However, I then needed to narrow my topic and state the problem and hypothesis. Narrowing a topic can be harder than one may think. In my case, ‘bedside handoff’ was very broad, but as I began to delve into my identified problem areas through staff interviews, I found nurses’ attitudes played an important role in the bedside handoff practice.

From this research, I was able to hypothesize that a standardized toolkit with educational and demonstrated instruction would improve the attitudes of nurses in performing the bedside handoff. As I continued with my project, I measured nurse attitudes before and after implementing a standardized bedside handoff process to ensure proper evidence-based evaluation.

Focus on results that will really impact nursing practice

Finally, a chosen DNP capstone topic should be something that can make a positive impact on nursing practice.

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Spend careful time determining the appropriate methodology – qualitative, quantitative, descriptive, quality study, or quality improvement – as all can move practice forward, but not all are equally impactful, which affects how best to proceed.

To measure the impact the work will have on nursing practice, tool selection and/or development is important. However, it is worth noting that newly developed tools may require validity studies and could affect proposed timelines so using an existing tool may move project work more quickly. Existing research tools are fairly easy to come across through simple online research. For example, I was able to identify a tool in my literature review, called ‘nurses assessment of bedside shift report.’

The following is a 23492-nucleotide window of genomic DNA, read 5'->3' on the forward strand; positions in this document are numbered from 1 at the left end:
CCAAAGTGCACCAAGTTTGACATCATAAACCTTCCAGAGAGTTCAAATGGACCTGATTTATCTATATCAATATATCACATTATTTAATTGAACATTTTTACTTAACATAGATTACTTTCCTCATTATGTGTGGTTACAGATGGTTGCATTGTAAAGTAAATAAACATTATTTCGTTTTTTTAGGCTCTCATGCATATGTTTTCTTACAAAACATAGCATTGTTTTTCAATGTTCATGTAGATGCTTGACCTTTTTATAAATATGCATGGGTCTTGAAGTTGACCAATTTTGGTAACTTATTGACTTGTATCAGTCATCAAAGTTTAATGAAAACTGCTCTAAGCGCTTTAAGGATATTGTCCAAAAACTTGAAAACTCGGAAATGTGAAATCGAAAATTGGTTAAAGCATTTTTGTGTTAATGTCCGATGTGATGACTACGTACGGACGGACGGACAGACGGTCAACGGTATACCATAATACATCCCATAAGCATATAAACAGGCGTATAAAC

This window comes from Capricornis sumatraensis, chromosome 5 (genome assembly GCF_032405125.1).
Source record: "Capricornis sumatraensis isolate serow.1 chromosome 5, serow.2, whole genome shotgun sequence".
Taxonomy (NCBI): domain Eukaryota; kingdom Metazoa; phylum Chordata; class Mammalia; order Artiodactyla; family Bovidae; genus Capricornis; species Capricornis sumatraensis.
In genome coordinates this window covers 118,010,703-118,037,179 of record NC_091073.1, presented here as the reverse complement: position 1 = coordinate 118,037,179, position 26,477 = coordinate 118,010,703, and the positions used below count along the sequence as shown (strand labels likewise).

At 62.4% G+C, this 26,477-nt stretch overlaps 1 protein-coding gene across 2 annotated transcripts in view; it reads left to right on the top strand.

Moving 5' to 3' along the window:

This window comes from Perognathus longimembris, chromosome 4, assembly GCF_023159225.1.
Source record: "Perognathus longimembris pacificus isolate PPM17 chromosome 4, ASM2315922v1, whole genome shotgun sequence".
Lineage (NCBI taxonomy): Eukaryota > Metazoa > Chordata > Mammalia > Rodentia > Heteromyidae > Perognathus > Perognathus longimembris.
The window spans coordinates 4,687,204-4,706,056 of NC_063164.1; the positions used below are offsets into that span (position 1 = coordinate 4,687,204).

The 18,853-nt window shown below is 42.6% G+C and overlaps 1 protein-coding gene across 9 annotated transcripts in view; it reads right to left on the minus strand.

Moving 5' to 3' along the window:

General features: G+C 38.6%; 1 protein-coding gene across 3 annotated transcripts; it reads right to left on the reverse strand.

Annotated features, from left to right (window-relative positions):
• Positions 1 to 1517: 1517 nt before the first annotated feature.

Other tips for success

In addition to following the three “Rs – relevant, researchable, and really impactful – when selecting a DNP capstone project topic, other tips for success during a DNP capstone course, include:

  1. Know the course expectations and the breakdown of work.
  2. Set and stick to timelines as these can make or break success. Definitive completion dates for interventions and education are imperative.
  3. Try to use every course prior to the capstone course as a building block for the project to avoid repeating work at the end.
  4. Upon identification of the chosen topic and completion of literature review, get chair approval early.
  5. If convening a team is necessary, be able to clearly state intent, goals and possible outcomes.
  6. Keep comprehensive notes.
  7. Review examples of prior DNP projects from colleagues. This is especially helpful for narrowing topic selection and improving understanding of formatting, process outlining, etc.
  8. Don’t be afraid to ask questions (to both professors and colleagues) or request proofreading assistance.
  9. Stay positive.
  10. Thank those who have offered their help and assistance.

In summary, a capstone project should offer new findings or validate best practices or interventions. It should be relevant, researchable and really impact nursing practice. A capstone project should allow a nursing student to apply what he or she has learned from the didactic portion of the DNP program in a way that showcases mastery of the research essentials.

Deborah Small is the Vice President of Patient Care Services and Chief Nursing Officer of Cleveland Clinic Fairview Hospital.